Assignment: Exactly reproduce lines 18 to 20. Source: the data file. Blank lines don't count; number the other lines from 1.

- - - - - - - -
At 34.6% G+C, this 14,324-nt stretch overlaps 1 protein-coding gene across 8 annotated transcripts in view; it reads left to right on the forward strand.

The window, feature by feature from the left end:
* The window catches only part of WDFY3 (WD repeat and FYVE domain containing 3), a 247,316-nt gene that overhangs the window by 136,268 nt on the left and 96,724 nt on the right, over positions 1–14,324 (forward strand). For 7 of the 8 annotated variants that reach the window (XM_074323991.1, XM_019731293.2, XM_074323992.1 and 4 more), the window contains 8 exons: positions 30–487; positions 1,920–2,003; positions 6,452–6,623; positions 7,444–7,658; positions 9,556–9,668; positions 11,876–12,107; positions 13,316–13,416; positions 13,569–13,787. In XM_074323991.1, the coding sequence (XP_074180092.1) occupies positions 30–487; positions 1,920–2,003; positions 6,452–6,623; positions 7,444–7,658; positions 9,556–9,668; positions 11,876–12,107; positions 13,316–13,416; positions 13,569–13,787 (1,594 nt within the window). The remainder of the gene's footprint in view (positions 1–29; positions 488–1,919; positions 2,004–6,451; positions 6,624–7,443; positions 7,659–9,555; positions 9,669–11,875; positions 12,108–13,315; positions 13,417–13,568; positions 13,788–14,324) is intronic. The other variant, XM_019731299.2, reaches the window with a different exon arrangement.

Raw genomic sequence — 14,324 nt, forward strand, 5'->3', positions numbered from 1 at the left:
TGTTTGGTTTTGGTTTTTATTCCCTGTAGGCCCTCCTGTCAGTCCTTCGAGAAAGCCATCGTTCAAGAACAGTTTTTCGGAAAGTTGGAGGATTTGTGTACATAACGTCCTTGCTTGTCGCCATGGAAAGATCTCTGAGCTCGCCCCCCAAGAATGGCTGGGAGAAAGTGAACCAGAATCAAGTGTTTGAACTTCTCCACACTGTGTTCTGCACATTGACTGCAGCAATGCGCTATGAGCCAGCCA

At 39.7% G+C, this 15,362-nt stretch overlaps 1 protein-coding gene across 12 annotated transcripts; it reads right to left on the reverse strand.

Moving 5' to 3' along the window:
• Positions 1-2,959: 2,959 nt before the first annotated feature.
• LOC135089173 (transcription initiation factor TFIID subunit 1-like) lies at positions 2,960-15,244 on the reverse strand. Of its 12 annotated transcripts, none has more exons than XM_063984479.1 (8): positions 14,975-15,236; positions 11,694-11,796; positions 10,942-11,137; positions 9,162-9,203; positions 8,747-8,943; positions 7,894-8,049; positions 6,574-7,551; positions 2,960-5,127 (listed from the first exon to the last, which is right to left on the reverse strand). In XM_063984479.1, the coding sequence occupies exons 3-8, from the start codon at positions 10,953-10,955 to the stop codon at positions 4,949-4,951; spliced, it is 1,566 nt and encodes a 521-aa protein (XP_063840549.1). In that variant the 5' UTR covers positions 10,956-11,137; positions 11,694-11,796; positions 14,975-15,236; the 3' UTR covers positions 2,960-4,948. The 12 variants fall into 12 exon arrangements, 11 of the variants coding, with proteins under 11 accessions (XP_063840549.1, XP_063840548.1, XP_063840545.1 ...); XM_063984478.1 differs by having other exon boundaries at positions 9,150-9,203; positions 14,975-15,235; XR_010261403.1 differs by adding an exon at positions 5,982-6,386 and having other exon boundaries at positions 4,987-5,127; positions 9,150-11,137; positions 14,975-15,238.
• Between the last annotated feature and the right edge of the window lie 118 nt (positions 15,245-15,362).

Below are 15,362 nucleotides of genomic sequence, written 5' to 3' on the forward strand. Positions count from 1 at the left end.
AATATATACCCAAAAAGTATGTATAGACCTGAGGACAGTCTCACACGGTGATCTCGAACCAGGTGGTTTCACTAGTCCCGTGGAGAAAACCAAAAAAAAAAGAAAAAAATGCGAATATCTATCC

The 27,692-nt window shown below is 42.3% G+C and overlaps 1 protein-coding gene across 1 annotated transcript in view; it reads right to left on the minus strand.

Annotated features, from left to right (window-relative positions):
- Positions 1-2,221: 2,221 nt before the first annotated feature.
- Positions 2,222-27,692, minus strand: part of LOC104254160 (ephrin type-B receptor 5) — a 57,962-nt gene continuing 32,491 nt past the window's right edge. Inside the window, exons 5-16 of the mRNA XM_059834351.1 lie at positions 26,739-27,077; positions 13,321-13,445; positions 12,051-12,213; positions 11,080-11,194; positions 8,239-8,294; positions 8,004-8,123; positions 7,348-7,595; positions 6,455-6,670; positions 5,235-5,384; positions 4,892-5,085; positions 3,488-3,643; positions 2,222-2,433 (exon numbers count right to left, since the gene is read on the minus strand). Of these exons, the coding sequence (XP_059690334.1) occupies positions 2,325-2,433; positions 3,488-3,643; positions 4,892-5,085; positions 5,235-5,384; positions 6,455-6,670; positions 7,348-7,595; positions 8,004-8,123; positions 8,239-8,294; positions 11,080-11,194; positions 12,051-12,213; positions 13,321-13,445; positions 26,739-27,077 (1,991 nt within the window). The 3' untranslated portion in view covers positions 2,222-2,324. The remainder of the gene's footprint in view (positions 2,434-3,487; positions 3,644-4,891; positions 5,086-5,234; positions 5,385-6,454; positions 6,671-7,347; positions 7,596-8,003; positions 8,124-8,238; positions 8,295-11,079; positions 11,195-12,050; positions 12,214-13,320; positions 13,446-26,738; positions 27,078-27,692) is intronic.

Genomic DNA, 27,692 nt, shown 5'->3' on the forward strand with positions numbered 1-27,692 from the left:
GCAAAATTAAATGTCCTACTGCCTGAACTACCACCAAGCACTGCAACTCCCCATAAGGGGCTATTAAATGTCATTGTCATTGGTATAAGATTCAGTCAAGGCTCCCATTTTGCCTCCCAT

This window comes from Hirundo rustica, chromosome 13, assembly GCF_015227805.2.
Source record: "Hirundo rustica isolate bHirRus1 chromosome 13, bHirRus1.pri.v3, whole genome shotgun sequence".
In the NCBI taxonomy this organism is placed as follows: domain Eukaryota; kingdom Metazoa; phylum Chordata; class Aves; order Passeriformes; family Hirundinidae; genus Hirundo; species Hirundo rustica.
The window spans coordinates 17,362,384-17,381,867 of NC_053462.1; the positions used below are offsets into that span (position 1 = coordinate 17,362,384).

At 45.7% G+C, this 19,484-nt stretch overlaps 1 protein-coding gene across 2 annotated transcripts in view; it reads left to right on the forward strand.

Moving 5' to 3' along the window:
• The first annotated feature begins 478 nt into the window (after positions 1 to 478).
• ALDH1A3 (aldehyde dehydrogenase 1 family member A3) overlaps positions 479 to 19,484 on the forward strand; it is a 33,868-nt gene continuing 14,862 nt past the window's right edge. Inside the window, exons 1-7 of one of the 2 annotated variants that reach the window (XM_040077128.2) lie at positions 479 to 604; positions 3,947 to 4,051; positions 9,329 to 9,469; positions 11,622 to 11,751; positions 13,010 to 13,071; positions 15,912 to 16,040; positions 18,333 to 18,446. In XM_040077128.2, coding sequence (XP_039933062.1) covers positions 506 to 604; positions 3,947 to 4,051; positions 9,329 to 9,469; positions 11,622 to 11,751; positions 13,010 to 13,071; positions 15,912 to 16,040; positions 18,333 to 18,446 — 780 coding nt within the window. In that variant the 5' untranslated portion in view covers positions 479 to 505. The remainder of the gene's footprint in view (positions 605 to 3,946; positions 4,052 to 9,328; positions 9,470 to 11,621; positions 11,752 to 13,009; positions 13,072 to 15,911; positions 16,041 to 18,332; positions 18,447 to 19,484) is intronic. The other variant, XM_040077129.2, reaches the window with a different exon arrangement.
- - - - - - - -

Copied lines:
GCAAAATTAAATGTCCTACTGCCTGAACTACCACCAAGCACTGCAACTCCCCATAAGGGGCTATTAAATGTCATTGTCATTGGTATAAGATTCAGTCAAGGCTCCCATTTTGCCTCCCAT

This window comes from Hirundo rustica, chromosome 13, assembly GCF_015227805.2.
Source record: "Hirundo rustica isolate bHirRus1 chromosome 13, bHirRus1.pri.v3, whole genome shotgun sequence".